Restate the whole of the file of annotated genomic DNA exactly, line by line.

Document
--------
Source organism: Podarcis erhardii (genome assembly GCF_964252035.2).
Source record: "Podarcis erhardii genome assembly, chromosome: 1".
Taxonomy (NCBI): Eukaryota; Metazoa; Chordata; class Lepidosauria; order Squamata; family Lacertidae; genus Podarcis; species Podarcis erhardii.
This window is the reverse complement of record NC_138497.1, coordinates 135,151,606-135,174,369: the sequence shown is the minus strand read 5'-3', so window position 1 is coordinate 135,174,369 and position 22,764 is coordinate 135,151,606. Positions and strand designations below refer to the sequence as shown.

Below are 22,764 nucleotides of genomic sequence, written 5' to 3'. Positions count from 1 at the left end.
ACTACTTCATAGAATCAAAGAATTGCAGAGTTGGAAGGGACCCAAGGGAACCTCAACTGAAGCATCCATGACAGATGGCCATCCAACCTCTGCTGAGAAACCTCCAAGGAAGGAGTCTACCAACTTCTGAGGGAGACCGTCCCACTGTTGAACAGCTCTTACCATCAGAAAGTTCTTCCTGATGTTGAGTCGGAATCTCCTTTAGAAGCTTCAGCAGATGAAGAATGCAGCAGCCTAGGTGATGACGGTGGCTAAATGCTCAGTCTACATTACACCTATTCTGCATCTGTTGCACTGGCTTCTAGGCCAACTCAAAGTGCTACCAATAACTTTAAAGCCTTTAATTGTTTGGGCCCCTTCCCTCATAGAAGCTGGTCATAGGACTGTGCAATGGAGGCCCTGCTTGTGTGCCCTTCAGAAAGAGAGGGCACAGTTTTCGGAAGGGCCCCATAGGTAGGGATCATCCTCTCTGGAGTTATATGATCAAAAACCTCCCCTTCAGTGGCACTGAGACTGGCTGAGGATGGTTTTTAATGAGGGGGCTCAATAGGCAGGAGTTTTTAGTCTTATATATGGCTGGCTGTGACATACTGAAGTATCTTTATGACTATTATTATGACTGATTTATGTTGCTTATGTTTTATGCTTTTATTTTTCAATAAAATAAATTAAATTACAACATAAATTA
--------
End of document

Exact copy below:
Source organism: Podarcis erhardii (genome assembly GCF_964252035.2).
Source record: "Podarcis erhardii genome assembly, chromosome: 1".
Taxonomy (NCBI): Eukaryota; Metazoa; Chordata; class Lepidosauria; order Squamata; family Lacertidae; genus Podarcis; species Podarcis erhardii.
This window is the reverse complement of record NC_138497.1, coordinates 135,151,606-135,174,369: the sequence shown is the minus strand read 5'-3', so window position 1 is coordinate 135,174,369 and position 22,764 is coordinate 135,151,606. Positions and strand designations below refer to the sequence as shown.

Below are 22,764 nucleotides of genomic sequence, written 5' to 3'. Positions count from 1 at the left end.
ACTACTTCATAGAATCAAAGAATTGCAGAGTTGGAAGGGACCCAAGGGAACCTCAACTGAAGCATCCATGACAGATGGCCATCCAACCTCTGCTGAGAAACCTCCAAGGAAGGAGTCTACCAACTTCTGAGGGAGACCGTCCCACTGTTGAACAGCTCTTACCATCAGAAAGTTCTTCCTGATGTTGAGTCGGAATCTCCTTTAGAAGCTTCAGCAGATGAAGAATGCAGCAGCCTAGGTGATGACGGTGGCTAAATGCTCAGTCTACATTACACCTATTCTGCATCTGTTGCACTGGCTTCTAGGCCAACTCAAAGTGCTACCAATAACTTTAAAGCCTTTAATTGTTTGGGCCCCTTCCCTCATAGAAGCTGGTCATAGGACTGTGCAATGGAGGCCCTGCTTGTGTGCCCTTCAGAAAGAGAGGGCACAGTTTTCGGAAGGGCCCCATAGGTAGGGATCATCCTCTCTGGAGTTATATGATCAAAAACCTCCCCTTCAGTGGCACTGAGACTGGCTGAGGATGGTTTTTAATGAGGGGGCTCAATAGGCAGGAGTTTTTAGTCTTATATATGGCTGGCTGTGACATACTGAAGTATCTTTATGACTATTATTATGACTGATTTATGTTGCTTATGTTTTATGCTTTTATTTTTCAATAAAATAAATTAAATTACAACATAAATTA